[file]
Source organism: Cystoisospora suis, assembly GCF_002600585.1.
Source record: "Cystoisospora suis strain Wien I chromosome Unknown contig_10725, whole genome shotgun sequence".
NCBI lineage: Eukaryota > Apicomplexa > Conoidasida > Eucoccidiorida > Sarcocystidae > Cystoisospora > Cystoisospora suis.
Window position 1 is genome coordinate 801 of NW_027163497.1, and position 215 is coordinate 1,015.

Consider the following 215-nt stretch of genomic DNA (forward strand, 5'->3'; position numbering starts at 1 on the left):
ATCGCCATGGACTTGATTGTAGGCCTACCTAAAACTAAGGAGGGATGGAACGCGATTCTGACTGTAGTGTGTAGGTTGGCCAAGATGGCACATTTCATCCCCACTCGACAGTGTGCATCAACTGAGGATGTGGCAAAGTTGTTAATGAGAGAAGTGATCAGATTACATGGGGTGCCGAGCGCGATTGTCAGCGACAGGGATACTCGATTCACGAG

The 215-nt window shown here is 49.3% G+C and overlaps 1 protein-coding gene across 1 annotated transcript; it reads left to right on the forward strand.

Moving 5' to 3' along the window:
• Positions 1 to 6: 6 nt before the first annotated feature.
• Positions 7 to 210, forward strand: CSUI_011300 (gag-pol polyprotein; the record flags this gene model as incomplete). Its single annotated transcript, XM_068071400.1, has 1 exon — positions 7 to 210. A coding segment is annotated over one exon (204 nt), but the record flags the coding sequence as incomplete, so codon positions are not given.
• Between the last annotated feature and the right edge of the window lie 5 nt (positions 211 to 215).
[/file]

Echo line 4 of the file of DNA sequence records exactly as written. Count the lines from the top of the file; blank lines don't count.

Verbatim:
Window position 1 is genome coordinate 801 of NW_027163497.1, and position 215 is coordinate 1,015.